Kate wrote texts for Chanson Irresponsable (Enja Records) This is one of many collaborations with Mike Westbrook which include settings of European poetry, as in such concert works as The Cortege and London Bridge is Broken Down. She wrote the libretto for their opera Jago, and the oratorio Turner in Uri, a celebration of the painter Turner's travels in the Alps which was commissioned by the 2003 Alpentöne Festival. The Westbrooks' one-woman opera Cape Gloss, Mathilda's Story, written for soprano Marie Vassilliou and commissioned by NOC, was premiered in Plymouth in February 2007. A recent work for voice and piano Five Voyages, was commissioned for the 150th anniversary of the foundation of the University of Plymouth.

She appears regularly in The Westbrook Trio with Mike and saxophonist Chris Biscoe.
Currently touring with the contemporary music ensemble Lavolta, Kate is also involved in performances of The Westbrook Blake and, with Uncommon Orchestra, the Westbrook’s jazz/rock oratorio A Bigger Show. Her latest project, with the group Westbrook & Company, is the Jazz Cabaret Paintbox Jane, based around the work of the painter Raoul Dufy.

Kate continues to exhibit her paintings in Britain and abroad. A selection of Kate's work is on show on our gallery pages.
In December 2012 Kate Westbrook was approached by musician/composer Laura Cole who was contacting female artists to ask of their experiences working in the UK music industry. Her question and Kate's reply is reproduced here.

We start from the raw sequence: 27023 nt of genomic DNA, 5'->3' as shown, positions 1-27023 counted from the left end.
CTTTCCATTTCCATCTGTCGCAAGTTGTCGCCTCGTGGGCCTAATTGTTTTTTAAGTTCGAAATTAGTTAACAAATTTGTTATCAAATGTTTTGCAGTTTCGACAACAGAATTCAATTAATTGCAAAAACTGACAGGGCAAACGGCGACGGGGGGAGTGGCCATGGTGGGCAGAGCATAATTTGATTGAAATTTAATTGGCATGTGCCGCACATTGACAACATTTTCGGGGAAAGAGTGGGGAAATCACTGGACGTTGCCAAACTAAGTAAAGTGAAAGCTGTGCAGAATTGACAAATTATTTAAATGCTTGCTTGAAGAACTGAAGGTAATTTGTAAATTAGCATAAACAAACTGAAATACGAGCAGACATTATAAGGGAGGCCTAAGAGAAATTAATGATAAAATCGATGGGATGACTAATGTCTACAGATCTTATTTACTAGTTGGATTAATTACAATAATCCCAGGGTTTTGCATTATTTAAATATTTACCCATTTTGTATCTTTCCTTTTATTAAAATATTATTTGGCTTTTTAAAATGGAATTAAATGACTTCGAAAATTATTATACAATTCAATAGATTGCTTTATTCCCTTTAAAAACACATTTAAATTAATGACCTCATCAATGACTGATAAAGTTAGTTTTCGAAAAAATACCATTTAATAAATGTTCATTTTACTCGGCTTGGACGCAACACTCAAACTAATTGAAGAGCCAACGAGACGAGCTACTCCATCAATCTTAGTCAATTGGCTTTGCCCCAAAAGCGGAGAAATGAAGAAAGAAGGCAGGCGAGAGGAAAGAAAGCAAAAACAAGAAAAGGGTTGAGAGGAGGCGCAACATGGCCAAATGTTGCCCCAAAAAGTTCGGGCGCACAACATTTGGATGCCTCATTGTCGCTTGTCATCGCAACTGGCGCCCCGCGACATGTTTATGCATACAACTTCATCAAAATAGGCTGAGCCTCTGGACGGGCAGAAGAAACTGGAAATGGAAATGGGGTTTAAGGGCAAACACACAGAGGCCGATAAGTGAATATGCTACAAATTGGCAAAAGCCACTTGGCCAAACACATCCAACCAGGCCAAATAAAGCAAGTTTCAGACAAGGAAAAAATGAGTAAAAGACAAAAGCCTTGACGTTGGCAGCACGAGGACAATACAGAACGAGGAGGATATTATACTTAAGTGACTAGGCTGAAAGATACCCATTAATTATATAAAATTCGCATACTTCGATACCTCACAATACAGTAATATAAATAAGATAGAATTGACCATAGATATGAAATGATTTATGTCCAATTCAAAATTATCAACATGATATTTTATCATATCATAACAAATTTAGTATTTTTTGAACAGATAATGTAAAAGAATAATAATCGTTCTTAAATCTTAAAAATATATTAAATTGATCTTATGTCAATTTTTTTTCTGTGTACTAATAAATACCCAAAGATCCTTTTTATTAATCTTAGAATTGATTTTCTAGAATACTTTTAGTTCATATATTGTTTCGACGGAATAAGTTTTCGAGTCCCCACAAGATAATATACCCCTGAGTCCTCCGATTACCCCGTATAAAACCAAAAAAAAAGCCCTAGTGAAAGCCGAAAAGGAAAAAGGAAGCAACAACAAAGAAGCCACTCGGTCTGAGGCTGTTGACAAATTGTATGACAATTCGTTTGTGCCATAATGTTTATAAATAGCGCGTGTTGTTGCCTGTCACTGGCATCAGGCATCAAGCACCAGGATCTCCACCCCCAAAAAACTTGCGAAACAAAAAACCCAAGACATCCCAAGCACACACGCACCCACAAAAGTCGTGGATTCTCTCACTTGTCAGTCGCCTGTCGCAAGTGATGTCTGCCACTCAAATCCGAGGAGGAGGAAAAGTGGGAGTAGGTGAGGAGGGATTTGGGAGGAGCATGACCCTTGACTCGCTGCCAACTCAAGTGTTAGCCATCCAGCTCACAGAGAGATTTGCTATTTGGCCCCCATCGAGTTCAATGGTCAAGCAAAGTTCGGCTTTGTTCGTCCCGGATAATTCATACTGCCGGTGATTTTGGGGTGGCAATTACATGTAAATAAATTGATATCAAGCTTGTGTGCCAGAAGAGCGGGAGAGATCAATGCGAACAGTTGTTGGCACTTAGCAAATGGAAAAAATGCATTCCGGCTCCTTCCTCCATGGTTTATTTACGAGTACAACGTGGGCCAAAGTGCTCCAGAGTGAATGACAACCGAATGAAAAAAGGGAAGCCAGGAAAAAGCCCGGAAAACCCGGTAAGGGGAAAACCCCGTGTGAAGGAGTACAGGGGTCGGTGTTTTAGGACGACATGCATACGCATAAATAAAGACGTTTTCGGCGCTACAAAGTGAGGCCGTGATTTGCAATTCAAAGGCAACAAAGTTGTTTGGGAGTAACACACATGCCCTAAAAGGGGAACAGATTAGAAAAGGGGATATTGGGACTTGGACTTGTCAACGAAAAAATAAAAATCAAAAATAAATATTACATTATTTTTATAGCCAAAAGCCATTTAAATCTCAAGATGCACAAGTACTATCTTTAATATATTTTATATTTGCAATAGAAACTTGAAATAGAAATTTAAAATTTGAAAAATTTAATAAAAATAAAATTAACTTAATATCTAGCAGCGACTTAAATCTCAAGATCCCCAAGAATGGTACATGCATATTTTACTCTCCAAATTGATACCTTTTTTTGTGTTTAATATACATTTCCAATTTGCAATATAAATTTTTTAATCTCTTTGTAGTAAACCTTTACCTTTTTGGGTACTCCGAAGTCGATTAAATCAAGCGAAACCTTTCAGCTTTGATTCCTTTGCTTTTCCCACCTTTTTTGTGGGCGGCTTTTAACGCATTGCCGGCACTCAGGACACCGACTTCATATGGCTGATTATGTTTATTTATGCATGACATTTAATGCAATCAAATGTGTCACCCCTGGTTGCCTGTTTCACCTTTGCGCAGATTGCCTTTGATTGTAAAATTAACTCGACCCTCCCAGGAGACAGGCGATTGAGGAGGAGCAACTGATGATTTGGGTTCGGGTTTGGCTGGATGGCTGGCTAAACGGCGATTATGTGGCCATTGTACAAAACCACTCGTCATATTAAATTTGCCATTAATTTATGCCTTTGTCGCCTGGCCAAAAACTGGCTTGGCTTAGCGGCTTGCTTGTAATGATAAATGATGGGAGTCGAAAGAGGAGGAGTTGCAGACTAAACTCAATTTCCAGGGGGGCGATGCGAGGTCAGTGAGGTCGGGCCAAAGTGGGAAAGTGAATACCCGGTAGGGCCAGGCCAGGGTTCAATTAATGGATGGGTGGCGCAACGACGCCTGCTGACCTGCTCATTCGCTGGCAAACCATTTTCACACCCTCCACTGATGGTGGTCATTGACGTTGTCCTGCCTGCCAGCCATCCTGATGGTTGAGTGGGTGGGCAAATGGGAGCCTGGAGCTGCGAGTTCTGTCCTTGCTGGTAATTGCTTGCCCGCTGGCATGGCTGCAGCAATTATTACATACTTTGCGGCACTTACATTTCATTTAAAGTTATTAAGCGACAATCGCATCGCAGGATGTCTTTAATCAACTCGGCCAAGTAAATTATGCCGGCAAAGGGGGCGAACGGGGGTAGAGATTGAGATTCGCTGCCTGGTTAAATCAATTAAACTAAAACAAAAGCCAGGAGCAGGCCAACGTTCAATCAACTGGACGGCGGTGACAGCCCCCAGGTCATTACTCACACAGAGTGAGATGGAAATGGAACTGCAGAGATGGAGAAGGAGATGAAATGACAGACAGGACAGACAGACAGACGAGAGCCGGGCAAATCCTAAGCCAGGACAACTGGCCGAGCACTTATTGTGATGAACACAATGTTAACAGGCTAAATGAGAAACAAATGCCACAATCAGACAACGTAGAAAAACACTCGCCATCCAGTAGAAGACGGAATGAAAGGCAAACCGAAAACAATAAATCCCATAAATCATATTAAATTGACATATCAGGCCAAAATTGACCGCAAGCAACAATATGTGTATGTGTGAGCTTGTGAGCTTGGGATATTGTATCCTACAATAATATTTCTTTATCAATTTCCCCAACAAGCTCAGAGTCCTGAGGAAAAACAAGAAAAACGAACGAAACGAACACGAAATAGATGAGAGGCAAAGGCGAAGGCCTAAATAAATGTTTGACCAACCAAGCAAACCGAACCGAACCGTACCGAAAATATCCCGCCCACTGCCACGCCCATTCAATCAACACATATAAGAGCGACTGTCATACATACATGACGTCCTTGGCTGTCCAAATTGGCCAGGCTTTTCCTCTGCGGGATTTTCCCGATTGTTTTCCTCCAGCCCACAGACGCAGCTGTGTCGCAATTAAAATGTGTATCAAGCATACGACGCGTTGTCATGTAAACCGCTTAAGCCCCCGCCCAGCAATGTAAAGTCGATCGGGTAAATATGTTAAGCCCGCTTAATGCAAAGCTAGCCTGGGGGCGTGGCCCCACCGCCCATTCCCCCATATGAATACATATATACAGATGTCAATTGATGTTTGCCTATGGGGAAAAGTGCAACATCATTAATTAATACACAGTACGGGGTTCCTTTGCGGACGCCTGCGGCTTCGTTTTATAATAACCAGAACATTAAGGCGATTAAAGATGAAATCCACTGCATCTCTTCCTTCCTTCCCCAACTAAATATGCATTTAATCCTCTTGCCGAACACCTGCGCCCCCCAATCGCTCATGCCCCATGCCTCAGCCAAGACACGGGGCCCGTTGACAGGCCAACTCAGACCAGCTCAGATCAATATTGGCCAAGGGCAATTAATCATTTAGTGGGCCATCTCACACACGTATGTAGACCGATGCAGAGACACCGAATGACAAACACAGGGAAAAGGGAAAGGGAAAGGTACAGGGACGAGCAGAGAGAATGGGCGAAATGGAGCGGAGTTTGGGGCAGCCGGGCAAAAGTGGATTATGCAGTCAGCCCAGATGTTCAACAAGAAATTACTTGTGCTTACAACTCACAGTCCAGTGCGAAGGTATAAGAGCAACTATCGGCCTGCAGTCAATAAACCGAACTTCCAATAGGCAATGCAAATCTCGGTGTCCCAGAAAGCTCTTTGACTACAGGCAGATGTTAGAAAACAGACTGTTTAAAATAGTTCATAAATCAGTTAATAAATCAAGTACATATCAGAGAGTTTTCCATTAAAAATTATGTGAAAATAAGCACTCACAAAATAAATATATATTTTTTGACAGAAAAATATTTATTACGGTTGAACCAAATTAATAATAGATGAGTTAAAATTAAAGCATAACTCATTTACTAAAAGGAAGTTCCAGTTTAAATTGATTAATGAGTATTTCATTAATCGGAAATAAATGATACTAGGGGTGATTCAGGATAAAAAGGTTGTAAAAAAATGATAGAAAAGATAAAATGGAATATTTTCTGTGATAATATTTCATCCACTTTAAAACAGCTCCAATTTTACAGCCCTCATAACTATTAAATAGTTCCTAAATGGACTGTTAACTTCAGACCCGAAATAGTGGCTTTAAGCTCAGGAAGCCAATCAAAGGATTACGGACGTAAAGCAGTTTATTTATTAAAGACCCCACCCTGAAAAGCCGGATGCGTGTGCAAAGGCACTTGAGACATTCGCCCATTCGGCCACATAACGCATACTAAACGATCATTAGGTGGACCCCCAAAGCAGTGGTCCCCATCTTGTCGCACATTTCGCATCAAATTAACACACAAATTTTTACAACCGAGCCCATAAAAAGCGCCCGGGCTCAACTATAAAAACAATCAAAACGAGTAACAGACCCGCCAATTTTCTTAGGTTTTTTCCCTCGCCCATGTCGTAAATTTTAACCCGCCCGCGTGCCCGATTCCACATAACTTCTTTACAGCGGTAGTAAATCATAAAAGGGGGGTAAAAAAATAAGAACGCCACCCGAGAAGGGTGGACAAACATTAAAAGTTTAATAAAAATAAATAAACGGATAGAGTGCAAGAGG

Michael Finnissy's 'TheTransgressive Gospel'
"The emotional heart of the piece is in the three settings of sacred poems by George Herbert, sung by Kate Westbrook with a combination of deep feeling and jazzy intimacy that was more moving than any impassioned outcry."
Ivan Hewitt - Daily Telgraph
CUFF CLOUT REVIEW
DownBeat Rating
"British vocalist Kate Westbrook has a gift for music theater. Updating early 20th-century English music hall on Cuff Clout, Westbrook sets her witty and eccentric texts to bold and fascinating genre-crossing music composed by eight collaborators, including her bandleader husband Mike Westbrook and other Anglo jazz worthies Chris Biscoe, Lindsay Cooper and Barbara Thompson.

Maintaining a wicked edginess in her rich, limber voice, she skewers the memory of the millionaire inventor of barbed wire on "Glidden" and plumbs a gloomy, stately mood on the striking piano-and-voice ballad "My Lazy Goodheart," where her emotional timbre suggests blood ties to Marianne Faithfull. John Winfield is one hell of a lead singer, too, playing the part of a jailbird's confederate to the hilt in "Toad's Washerwoman" and wrenching cryptic meaning out of the words to "The Riddle."

Together, Westbrook and Winfield embark on a cosmic journey singing the terrifically daft "Oceans, Straits, Currents & Seas"- think Edward Lear, Lewis Carroll, Lord Byron and private eye John Shaft sharing a pickle jar full of LSD.

Kate's Skirmishers band performs with a deft touch, whether sounding like an old strip joint combo on "Toad's Washerwoman" or enshrouding "One Cezanne Apple" with a Third Stream funereal air. Getting comfortable with Westbrook's "neoteric music hall" may take some work but it's worth it."
Frank-John Hadley - Downbeat
"Once again, one was struck by the unique talent and incisive charm of the singer. Singer? Hardly word enough to describe an entertainer musician who knows as no-one else how to change words into notes, an all-round comedienne who uses her voice infallibly with a poetic sense of the dramatic, a multi-lingual singer (she is equally at home singing in French, German and Italian as well as English) who takes the stage with a radiant ease, much grace, humour and sensuality in all aspects of song. The exquisite Kate..."
Pascai Anquetil Monde De La Musique
Press Quotes
Kate Westbrook